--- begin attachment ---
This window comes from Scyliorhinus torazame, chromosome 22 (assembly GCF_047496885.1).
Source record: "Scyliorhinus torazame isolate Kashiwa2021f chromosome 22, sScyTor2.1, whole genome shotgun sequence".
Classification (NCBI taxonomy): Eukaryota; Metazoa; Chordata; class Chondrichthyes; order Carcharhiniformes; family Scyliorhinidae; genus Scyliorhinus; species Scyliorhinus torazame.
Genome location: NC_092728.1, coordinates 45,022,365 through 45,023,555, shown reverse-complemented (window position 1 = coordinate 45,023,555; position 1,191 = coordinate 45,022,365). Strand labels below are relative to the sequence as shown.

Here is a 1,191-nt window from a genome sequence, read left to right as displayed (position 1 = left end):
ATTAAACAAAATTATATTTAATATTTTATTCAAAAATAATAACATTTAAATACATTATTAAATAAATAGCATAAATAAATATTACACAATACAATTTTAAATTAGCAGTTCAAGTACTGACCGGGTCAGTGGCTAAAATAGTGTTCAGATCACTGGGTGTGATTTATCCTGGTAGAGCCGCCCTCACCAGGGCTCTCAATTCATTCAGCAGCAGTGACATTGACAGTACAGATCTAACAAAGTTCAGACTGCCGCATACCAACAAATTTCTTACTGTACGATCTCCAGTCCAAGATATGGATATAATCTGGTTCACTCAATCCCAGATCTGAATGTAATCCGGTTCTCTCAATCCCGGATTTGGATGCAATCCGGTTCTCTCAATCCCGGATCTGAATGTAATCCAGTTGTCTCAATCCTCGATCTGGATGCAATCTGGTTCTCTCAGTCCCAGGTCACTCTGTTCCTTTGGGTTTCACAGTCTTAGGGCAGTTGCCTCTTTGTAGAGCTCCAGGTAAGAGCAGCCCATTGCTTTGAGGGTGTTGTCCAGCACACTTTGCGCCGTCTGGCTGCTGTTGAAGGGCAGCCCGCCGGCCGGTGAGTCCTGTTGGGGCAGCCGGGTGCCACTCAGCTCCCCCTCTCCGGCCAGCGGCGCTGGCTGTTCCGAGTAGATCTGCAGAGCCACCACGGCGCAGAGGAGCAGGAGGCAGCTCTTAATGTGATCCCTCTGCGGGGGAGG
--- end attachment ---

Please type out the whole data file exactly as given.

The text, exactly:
This window comes from Scyliorhinus torazame, chromosome 22 (assembly GCF_047496885.1).
Source record: "Scyliorhinus torazame isolate Kashiwa2021f chromosome 22, sScyTor2.1, whole genome shotgun sequence".
Classification (NCBI taxonomy): Eukaryota; Metazoa; Chordata; class Chondrichthyes; order Carcharhiniformes; family Scyliorhinidae; genus Scyliorhinus; species Scyliorhinus torazame.
Genome location: NC_092728.1, coordinates 45,022,365 through 45,023,555, shown reverse-complemented (window position 1 = coordinate 45,023,555; position 1,191 = coordinate 45,022,365). Strand labels below are relative to the sequence as shown.

Here is a 1,191-nt window from a genome sequence, read left to right as displayed (position 1 = left end):
ATTAAACAAAATTATATTTAATATTTTATTCAAAAATAATAACATTTAAATACATTATTAAATAAATAGCATAAATAAATATTACACAATACAATTTTAAATTAGCAGTTCAAGTACTGACCGGGTCAGTGGCTAAAATAGTGTTCAGATCACTGGGTGTGATTTATCCTGGTAGAGCCGCCCTCACCAGGGCTCTCAATTCATTCAGCAGCAGTGACATTGACAGTACAGATCTAACAAAGTTCAGACTGCCGCATACCAACAAATTTCTTACTGTACGATCTCCAGTCCAAGATATGGATATAATCTGGTTCACTCAATCCCAGATCTGAATGTAATCCGGTTCTCTCAATCCCGGATTTGGATGCAATCCGGTTCTCTCAATCCCGGATCTGAATGTAATCCAGTTGTCTCAATCCTCGATCTGGATGCAATCTGGTTCTCTCAGTCCCAGGTCACTCTGTTCCTTTGGGTTTCACAGTCTTAGGGCAGTTGCCTCTTTGTAGAGCTCCAGGTAAGAGCAGCCCATTGCTTTGAGGGTGTTGTCCAGCACACTTTGCGCCGTCTGGCTGCTGTTGAAGGGCAGCCCGCCGGCCGGTGAGTCCTGTTGGGGCAGCCGGGTGCCACTCAGCTCCCCCTCTCCGGCCAGCGGCGCTGGCTGTTCCGAGTAGATCTGCAGAGCCACCACGGCGCAGAGGAGCAGGAGGCAGCTCTTAATGTGATCCCTCTGCGGGGGAGG